After losing beloved TV icon Regis Philbin, Alex Trebek needs to hear an urgent message about toxic masculinity that could help his health.
With Regis Philbin gone, we need to keep our other iconic TV hosts around. To do that, Alex Trebek needs to drop the toxic masculinity that was forced onto so many baby-boomers.
In his new memoir, Alex Trebek detailed that he “felt like a wuss” for crying during his treatment for stage 4 pancreatic cancer.
Unfortunately, that type of behavior can cause illness and hamper the immune system.
Someone needs to tell Alex that it’s okay to cry; in fact, your life may depend on it.
In a tell-all memoir, Alex Trebek made some shocking revelations that he probably didn’t consider surprising at the time.
According to the Newbury Port News, Trebek started having crying spurts “out of the blue.” His doctor told him that they were probably a “side effect of his treatment.”
No, Alex. It’s a side effect of having stage 4 pancreatic cancer.
Facing your own mortality is terrifying. But apparently, it’s not as scary as…crying.
He told me not to feel embarrassed, but I said, ‘I do feel a little embarrassed. I feel like a wuss. It’s not that men shouldn’t cry. It’s that, my God, Alex, get yourself together, here.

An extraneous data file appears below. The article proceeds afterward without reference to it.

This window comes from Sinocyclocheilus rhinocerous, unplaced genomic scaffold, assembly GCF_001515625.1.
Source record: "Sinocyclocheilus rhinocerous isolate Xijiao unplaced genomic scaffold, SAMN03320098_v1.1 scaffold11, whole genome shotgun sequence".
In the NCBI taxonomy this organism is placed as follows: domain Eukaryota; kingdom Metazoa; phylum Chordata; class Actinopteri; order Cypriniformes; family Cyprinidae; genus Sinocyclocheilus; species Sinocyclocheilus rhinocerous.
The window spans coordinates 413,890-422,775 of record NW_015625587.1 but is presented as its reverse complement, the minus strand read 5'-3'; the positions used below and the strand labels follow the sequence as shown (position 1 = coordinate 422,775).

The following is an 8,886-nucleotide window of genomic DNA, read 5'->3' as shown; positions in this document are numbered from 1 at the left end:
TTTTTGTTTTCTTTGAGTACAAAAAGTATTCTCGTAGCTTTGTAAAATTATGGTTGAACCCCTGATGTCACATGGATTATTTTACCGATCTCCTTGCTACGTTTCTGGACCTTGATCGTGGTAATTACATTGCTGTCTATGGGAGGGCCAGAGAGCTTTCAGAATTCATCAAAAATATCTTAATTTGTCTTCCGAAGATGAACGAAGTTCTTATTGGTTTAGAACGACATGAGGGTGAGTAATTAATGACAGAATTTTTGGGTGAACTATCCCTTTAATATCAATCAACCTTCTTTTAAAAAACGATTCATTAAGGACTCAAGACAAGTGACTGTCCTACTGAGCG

Alex Trebek claims that it’s not about “men shouldn’t cry,” but clearly, it is.
Men, especially from his era, have been taught that it’s ‘weak’ to feel your emotions. You should always “get it together.” But it’s normal for everyone to feel a range of emotions.
What’s abnormal is our learned behavior of suppressing them, which can lead to adverse side effects on health.
Daniel Weinberger, a former Stanford psychologist, told The New York Times that people who repress emotions,
See themselves as people who don’t get upset about things, who are cool and collected under stress.
It sounds like a certain Jeopardy host we know.
Weinberger also said that these repressers’ behavior of “stifling reactions tends to take its toll on health.”
According to NYT,
The repressers tended to have lower levels of certain disease-fighting cells of the immune system.
One doctor, writing for Time magazine, stated that blocked emotions are linked to heart disease, intestinal problems, and autoimmune disorders.
While it’s a stretch to say that repressed emotions gave Alex Trebek cancer, that behavior is not going to help anyone heal.
Regis Philbin is another man raised in a time when men were taught to be stoic. But times are changing. That behavior is showing its ineffectiveness.
Men need to learn how to feel. And they need help. Therapy, men’s groups like the MankindProject, and meditation can help.
Luckily, Regis Philbin made it to the ripe old age of 88. With a little self-care, hopefully Alex Trebek can make it that far and beyond.
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